I’ve always toyed with the idea of buying one of the Grant’s Interest Rate Observer cartoons.  The latest issue is out and here’s the new cartoon:

You can see the full archive of cartoons here.

I posted a script along with the Permanent Open Market Operation dataset that was designed to process the POMO XML data from the NYFRB historical data interface.  However, this script required you to have already downloaded the data and put it in the proper location.

I’ve updated the script so that the most recent data is automatically retrieved directly from the NYFRB interface.  You can get the code below:

It seems like many of my posts lately have been critical of others lately (#1: POMO, #2: Dollar / Gold, #3: Twitter ).  On the downside, everybody wants to get along and nobody makes friends on the attack.  On the upside, it’s good for plenty of site hits and provides two sides to a discussion.

So what the hell, here it goes – here’s why I think the ZeroHedge submitted/accepted ratio post gets it wrong. (Note that all of the analysis, both here and by John Lohman, suffers from an in-sample issue.  None of this is really a strategy that could be implemented without information about the submitted-to-accepted ratio in advance.  This may still be profitable if you took the positions at 11am instead of 9:30am, but none of the data we’re providing proves it.  I will be performing real intraday analysis with out-of-sample backtesting in the  paper I’m working on right now).

First of all, I think John Lohman’s logic is mostly right in the hypothesis.  If the “conspiracy theory” is really true, then the ratio of submitted-to-accepted should be proportional to the market’s return.  However, there are a few points I’d like to make for rigor’s sake here.

  • First, why can’t PDs go short too?  Maybe it makes more sense to put the absolute value of the market’s return on the LHS, dropping the sign. (Hint: See below if you want the answer!)
  • Second, there are a number of alternate hypotheses that are not conspiracy-like that could also result in this proportional relationship.  Maybe market participants just take some days of the week off, and the Fed chose to schedule POMO on days that would have higher liquidity anyway.  If you were Brian Sack, wouldn’t you want to schedule these operations on days where the most PDs would participate or they would be best staffed?
  • Third, just to emphasize it again, neither John nor I are actually presenting these analyses as something you can take to the market.  The submitted-accepted ratio comes out after the operation begins, which is never before 9:30am, which means you could never realize the returns we’re showing precisely.  For a strategy you can actually execute, see yesterday’s post (but don’t assume it’s profitably stable).
  • Fourth, I’ve switched from submitted-to-accepted to accepted-to-submitted.  This makes everything easier to see and interpret.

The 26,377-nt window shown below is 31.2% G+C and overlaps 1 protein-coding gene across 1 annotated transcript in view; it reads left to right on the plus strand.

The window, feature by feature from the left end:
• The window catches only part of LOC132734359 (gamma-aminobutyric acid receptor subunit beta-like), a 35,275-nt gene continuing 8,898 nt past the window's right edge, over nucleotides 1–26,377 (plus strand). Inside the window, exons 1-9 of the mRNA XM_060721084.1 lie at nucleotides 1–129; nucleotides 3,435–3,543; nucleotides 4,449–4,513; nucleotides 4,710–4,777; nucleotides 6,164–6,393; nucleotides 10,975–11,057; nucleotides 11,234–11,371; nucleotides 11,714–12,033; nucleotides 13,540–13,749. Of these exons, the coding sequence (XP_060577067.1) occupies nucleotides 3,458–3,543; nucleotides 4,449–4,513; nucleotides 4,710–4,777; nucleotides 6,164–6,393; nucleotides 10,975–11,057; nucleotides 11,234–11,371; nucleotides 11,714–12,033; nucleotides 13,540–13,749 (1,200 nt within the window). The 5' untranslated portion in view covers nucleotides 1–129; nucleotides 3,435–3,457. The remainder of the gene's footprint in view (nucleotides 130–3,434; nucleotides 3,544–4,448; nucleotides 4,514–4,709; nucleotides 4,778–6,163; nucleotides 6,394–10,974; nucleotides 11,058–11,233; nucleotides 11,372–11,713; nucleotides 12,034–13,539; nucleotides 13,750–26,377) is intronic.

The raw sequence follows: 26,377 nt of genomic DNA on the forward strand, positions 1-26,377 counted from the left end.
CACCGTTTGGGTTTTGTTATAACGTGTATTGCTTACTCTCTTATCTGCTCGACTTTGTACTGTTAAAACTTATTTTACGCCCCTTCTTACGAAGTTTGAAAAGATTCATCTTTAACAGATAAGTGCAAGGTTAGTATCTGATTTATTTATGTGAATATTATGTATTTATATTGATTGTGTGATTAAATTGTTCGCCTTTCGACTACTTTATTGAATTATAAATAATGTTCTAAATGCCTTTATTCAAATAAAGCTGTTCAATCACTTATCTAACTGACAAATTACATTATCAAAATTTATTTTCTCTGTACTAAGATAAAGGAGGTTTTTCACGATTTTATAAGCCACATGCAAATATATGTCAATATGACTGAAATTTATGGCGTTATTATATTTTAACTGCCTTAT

OK, so again, John’s logic is decent enough.  If I had to guess, Tyler at ZH likely added his own emphasis to the post “for effect,” which might have masked some of John’s real tone.  So down to the brass tacks and the data.  First of all, I’m using the SPY for the S&P 500 and my POMO dataset for information on the submitted-to-accepted ratio.  I’m also publishing the Matlab code here, just for full disclosure sake.

Now, if you run this code, you’ll see the following two scatter plots pop up.  The red are the bottom third of the POMO operations by accepted-to-submitted ratio, the blue are the middle third, and the green are the top third.

OK, so it looks like there’s definitely something going on for the dollar volume.  However, the story for the return is a little bit more fuzzy.  It appears that the spread increases as the accepted-to-submitted ratio increases, but not necessarily that there is a strong direction to the sign.  Maybe, as I mentioned above, the magnitude of the return is what’s  proportional, not just the value.  As you can see in the Matlab code, I fit a simple GLM for each of these and get the following:

  • log(close) – log(open) ~ accepted/submitted ratio: The coefficient on the ratio is slightly positive (0.0066, +-0.0047) but the t-stat is 1.4.  No go.
  • log(dollar volume) ~ accepted/submitted ratio: The coefficient is on the ratio is definitely positive (1.75, +-0.18) and the t-stat is 9.6.  This conclusion is definitely supported – the ratio of accepted-to-submitted is proportional to the total dollars traded on SPY.
  • abs(log(close) – log(open)) ~ accepted/submitted ratio: In this case, the coefficient is definitely positive (0.0159, +-0.0032) and the t-stat 5.0.  This conclusion is also supported – the ratio of accepted-to-submitted is proportional to the magnitude of SPY’s return, but not necessarily the direction.

So there you have it – the dollar volume and magnitude of the change are statistically significantly related to the POMO accepted-to-submitted ratio, but the direction is not really guaranteed.  Much more of this to come in a research paper I’m currently working on.